A closer look at a supernova confirms simulations that an asymmetric explosion is required to trigger stellar death.
Tag Archives | Supernova
This was brought to my attention by a science loving Disinfonaut.
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Located 38 million light years away in the constellation Dorado, visible in the Southern Hemisphere, the intermediate galaxy NGC 1566 appears to have had a recent supernova. The event was discovered within the last week by researchers in Chile collecting data for the All-Sky Automated Survey for Supernovae (ASASSN).
The supernova candidate, dubbed ASASSN-14ha, cannot readily be seen with the average amateur telescope. To make up for that unfortunate fact, the folks at Slooh Community Observatory will be doing a live broadcast of observations from Pontificia Universidad Católica De Chile (PUC).
“Supernovae are the most violent events in the universe. And among the most useful, since their brightness can help pin down the distance to their parent galaxy,” Slooh astronomer Bob Berman stated in a press release.
This fifth grader is going to be getting a lot of extra credit in science this year. The Royal Astronomical Society of Canada announced the little girl’s discovery of supernova in galaxy UGC 3378 on New Years Eve. Canada’s National Post reports:
Kathryn Aurora Gray is taking her new celebrity in stride after becoming the youngest person to discover a supernova.
The 10-year-old Fredericton girl’s phone has been ringing off the hook since the Royal Astronomical Society of Canada announced her find Monday.
But the amateur astronomer knows — better than anybody, perhaps — that her discovery is fleeting.
“It’s just a blowing-up of stars so eventually it will fade away,” she said of the supernova in an interview.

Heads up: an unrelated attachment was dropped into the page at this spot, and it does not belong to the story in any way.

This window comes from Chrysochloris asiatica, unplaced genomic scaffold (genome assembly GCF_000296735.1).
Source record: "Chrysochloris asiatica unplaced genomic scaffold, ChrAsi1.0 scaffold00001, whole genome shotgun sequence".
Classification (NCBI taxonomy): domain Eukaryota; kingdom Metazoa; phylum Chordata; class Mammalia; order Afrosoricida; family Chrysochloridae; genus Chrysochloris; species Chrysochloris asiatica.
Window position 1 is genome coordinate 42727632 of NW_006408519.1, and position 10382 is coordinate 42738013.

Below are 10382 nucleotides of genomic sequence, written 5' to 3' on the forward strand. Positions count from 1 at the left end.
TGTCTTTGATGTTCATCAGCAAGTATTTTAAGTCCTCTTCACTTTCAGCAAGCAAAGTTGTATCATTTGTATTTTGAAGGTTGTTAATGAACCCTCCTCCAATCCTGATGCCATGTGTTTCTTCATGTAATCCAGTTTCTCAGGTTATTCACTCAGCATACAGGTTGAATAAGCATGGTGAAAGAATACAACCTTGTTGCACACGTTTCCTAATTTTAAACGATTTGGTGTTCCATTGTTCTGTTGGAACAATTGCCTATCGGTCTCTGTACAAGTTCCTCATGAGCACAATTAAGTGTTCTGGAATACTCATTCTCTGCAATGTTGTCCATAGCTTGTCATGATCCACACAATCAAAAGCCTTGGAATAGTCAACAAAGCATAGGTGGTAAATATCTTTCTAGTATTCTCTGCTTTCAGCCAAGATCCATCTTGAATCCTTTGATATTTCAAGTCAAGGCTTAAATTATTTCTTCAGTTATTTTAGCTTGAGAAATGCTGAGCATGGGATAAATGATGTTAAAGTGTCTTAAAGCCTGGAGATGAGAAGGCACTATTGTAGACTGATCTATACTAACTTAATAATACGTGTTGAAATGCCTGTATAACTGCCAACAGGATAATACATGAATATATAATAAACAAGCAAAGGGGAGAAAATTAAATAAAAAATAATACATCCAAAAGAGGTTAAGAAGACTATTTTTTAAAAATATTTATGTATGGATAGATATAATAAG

[Continues at National Post]
From Discovery News:
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The explosions of massive stars may be responsible for the formation of galaxies.
After years of struggling to understand how to properly assemble a galaxy, astronomers have discovered that the answer is blowin’ in the wind. The supernova wind, that is.
New computer simulations show that winds generated by supernovas, which are the explosions of massive stars, can push stars out from the center of a dwarf galaxy. This simulation of supernova winds redistributes both ordinary matter and invisible dark matter in a way that almost perfectly matches observations of the way matter is distributed in actual dwarf galaxies. Fabio Governato of the University of Washington in Seattle and his colleagues describe their simulations in the Jan. 14 Nature.
Previous attempts to model galaxy formation based on the highly successful theory of cold dark matter — which states that invisible material must account for 85 percent of the mass of the universe — have done “an awesome job” of explaining such global properties as where, when and how many galaxies should form, notes Governato.